Or what if I but a packet of cereal for the “free” prize? If a n insurance salesman tells you he is selling peace of mind, does that make it true?

    In the case of the aeroplane some passengers will be buying passage, others will be buying comfort. Some airlines are selling seat rental, others, the experience of a life time.

    The question is not about what is being sold since there is no answer to that (unless we stipulate it). The question is do we think that it is acceptable to discriminate between people on the basis of their size in these cases?

  22. Airline seats are so narrow these days that I, 1.76 meters tall and weighing 65 or 66 kilos, hardly fit in one.

  23. Does the airline’s costs and profits vary according to the dimensions and weights of its cargoes? If it does, it seems sensible to adjust the price of the ticket so that every package, including bodies, is charged its fair share.

  24. we’ve come up with a way to make flying even more unpleasant.

  25. Please remove your shoes. Step over here, thank you. Height 62 inches, circumference 64 inches. And here, please. 260 pounds. Your luggage is 52 pounds, 30 x 32 inches. Please pay the cashier $500 Fair Added Tax.

  26. Maybe my view is simplistic but I have always thought it unfair that I as a person significantly shorter than average and weighing a lot less than average have been forced to subsidise the bus and air fares of people much bigger bodied than me. I have never noticed anybody else complaining about THIS particular injustice!

    I think that every kilo of mass taken up in an aircraft must require a corresponding amount of fuel energy be burned to accelerate in down the runway, take it up to cruising height, then keep it aloft in defiance of gravity. So my question is: Why don’t smaller people get an extra baggage allowance?

    This issue can be related to the much wider issue of “carbon footprint” of course. People who insist on nurturing bigger bodies, insist on having bigger cars, bigger houses, bigger possessions in general, are basically using more resources than others. To the extent that all these possessions are put together using fossil hydrocarbons for energy, then the more a person has, the more he/she is imposing on the global commons.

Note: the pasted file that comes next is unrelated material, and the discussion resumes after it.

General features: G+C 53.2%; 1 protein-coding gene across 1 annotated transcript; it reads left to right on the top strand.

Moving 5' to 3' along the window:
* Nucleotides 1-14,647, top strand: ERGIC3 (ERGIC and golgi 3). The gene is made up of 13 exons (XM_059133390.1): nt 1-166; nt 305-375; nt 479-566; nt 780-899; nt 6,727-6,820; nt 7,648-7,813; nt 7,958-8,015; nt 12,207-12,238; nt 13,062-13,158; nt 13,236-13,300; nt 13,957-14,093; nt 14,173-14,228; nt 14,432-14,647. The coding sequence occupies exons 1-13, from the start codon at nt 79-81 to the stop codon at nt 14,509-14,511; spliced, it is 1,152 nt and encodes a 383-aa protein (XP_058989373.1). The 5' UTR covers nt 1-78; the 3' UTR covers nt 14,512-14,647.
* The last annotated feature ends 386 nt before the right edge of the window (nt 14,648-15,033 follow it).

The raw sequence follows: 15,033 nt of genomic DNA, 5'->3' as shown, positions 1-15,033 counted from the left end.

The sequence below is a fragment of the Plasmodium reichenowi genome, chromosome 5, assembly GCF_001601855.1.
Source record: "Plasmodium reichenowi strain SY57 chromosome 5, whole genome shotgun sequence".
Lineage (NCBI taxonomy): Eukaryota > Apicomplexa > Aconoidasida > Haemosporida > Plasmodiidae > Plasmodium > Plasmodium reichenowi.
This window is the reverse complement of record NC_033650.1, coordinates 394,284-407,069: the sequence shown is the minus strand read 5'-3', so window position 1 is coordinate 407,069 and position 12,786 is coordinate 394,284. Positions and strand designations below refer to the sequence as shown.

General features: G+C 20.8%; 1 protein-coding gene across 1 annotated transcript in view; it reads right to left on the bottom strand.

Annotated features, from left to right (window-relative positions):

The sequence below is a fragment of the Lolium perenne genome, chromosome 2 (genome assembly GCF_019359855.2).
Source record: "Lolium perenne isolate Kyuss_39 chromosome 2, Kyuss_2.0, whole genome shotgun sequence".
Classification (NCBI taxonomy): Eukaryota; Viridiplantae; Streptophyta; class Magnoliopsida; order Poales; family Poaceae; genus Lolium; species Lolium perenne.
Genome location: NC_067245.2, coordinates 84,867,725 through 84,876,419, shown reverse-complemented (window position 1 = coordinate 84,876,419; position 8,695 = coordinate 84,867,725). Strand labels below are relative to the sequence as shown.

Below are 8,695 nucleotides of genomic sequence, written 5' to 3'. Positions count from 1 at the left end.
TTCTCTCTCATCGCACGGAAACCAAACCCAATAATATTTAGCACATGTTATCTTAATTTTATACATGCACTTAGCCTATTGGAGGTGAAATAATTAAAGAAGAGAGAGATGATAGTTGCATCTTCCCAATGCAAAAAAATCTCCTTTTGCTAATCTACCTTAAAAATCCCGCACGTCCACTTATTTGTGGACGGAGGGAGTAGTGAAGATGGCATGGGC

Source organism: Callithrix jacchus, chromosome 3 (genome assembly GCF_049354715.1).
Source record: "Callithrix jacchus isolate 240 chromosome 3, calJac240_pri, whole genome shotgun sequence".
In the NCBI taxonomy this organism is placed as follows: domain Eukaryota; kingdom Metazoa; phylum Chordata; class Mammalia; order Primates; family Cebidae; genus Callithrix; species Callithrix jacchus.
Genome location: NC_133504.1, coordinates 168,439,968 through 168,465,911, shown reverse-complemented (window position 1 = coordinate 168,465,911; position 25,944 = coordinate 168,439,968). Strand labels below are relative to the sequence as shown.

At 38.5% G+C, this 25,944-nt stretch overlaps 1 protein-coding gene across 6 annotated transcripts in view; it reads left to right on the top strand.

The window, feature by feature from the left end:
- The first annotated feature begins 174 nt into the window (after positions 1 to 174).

27. The Ryanair article linked by Jeremy mentions that the company has been considering charging passengers to use the toilet. That certainly raises some concerns. After all, if you have to go when flying, you don’t have any other viable options aside from the toilet on the plane. Charging people a “wee fee” seems a bit like extortion. I wonder if they plan to charge a flat fee or to charge based on volume and weight?

  28. Fat is not sinful,,,Leave the price alone. I always think of flying as a destination service. I choose among auto, train, and flying. I choose service that is most convenient and time appropriate and fairly priced. For that I expect to have a seat (space) adequate for me. That is a reasonable request for the service fee.

  29. RAL: Fat is not sinful…Leave the price alone.

    The added cost is not to be assessed for sinfulness. Liars and cheaters are not being considered for the additional fees. It is merely cost of transportation. Extra space and more fuel are required for larger cargo.

  30. On another note. If I am taller and bigger (not obese or fat) and have to buy larger clothes that cost more than “normal” sized clothes, shouldn’t that be considered a disability since I have no choice on how tall I am?? The world is not made for tall people…

  31. I’ll be flying today and I’ve been so upset for weeks over the seat size issue. I have to go for work and don’t have the extra money to cover an additional seat since the fare is so high. I dread the airport, I dread the drama I may face. My “problem” is size. Visible and tangible. What about the “ass” who mistreats the attendant? What about the drunk who mistreats everyone? What about the guy who stinks to high heaven from body odor? They all infringe on the rights and comforts of other passengers. Too much drama for a plane ride to someplace I have to no, not want to go. Give me a break people.